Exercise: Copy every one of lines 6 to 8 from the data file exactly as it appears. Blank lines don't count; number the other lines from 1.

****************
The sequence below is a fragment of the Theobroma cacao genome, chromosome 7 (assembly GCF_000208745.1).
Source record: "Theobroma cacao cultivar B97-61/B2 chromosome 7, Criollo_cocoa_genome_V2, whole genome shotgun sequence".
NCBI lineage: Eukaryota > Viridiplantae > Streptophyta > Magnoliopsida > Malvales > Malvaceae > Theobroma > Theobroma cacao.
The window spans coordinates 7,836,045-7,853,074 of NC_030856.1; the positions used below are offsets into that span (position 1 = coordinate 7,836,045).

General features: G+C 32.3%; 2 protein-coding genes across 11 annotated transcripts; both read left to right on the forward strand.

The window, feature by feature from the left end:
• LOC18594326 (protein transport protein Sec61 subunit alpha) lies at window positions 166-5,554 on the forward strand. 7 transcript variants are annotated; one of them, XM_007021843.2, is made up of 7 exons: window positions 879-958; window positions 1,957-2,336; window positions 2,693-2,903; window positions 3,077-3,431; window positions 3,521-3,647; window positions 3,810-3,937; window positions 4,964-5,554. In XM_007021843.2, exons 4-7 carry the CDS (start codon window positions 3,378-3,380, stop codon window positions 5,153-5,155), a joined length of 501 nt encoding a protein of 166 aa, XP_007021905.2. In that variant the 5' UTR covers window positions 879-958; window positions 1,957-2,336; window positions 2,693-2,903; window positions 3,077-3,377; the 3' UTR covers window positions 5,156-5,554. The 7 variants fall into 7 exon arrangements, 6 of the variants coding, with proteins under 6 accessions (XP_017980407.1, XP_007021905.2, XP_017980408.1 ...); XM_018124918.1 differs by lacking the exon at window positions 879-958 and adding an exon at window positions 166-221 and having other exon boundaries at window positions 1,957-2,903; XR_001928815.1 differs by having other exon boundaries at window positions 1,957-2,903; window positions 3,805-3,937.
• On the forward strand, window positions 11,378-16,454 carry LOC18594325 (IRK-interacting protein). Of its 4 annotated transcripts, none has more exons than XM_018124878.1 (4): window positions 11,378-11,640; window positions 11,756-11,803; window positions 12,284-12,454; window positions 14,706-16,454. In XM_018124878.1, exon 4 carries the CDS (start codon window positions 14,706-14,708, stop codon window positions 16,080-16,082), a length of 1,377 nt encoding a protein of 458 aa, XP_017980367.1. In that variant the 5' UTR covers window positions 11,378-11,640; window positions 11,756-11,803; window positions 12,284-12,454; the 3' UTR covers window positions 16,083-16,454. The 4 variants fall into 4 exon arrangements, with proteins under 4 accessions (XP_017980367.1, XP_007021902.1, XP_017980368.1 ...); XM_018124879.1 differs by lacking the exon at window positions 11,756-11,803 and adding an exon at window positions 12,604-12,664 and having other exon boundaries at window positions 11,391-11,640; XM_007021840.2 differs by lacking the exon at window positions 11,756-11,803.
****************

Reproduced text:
The window, feature by feature from the left end:
• LOC18594326 (protein transport protein Sec61 subunit alpha) lies at window positions 166-5,554 on the forward strand. 7 transcript variants are annotated; one of them, XM_007021843.2, is made up of 7 exons: window positions 879-958; window positions 1,957-2,336; window positions 2,693-2,903; window positions 3,077-3,431; window positions 3,521-3,647; window positions 3,810-3,937; window positions 4,964-5,554. In XM_007021843.2, exons 4-7 carry the CDS (start codon window positions 3,378-3,380, stop codon window positions 5,153-5,155), a joined length of 501 nt encoding a protein of 166 aa, XP_007021905.2. In that variant the 5' UTR covers window positions 879-958; window positions 1,957-2,336; window positions 2,693-2,903; window positions 3,077-3,377; the 3' UTR covers window positions 5,156-5,554. The 7 variants fall into 7 exon arrangements, 6 of the variants coding, with proteins under 6 accessions (XP_017980407.1, XP_007021905.2, XP_017980408.1 ...); XM_018124918.1 differs by lacking the exon at window positions 879-958 and adding an exon at window positions 166-221 and having other exon boundaries at window positions 1,957-2,903; XR_001928815.1 differs by having other exon boundaries at window positions 1,957-2,903; window positions 3,805-3,937.
• On the forward strand, window positions 11,378-16,454 carry LOC18594325 (IRK-interacting protein). Of its 4 annotated transcripts, none has more exons than XM_018124878.1 (4): window positions 11,378-11,640; window positions 11,756-11,803; window positions 12,284-12,454; window positions 14,706-16,454. In XM_018124878.1, exon 4 carries the CDS (start codon window positions 14,706-14,708, stop codon window positions 16,080-16,082), a length of 1,377 nt encoding a protein of 458 aa, XP_017980367.1. In that variant the 5' UTR covers window positions 11,378-11,640; window positions 11,756-11,803; window positions 12,284-12,454; the 3' UTR covers window positions 16,083-16,454. The 4 variants fall into 4 exon arrangements, with proteins under 4 accessions (XP_017980367.1, XP_007021902.1, XP_017980368.1 ...); XM_018124879.1 differs by lacking the exon at window positions 11,756-11,803 and adding an exon at window positions 12,604-12,664 and having other exon boundaries at window positions 11,391-11,640; XM_007021840.2 differs by lacking the exon at window positions 11,756-11,803.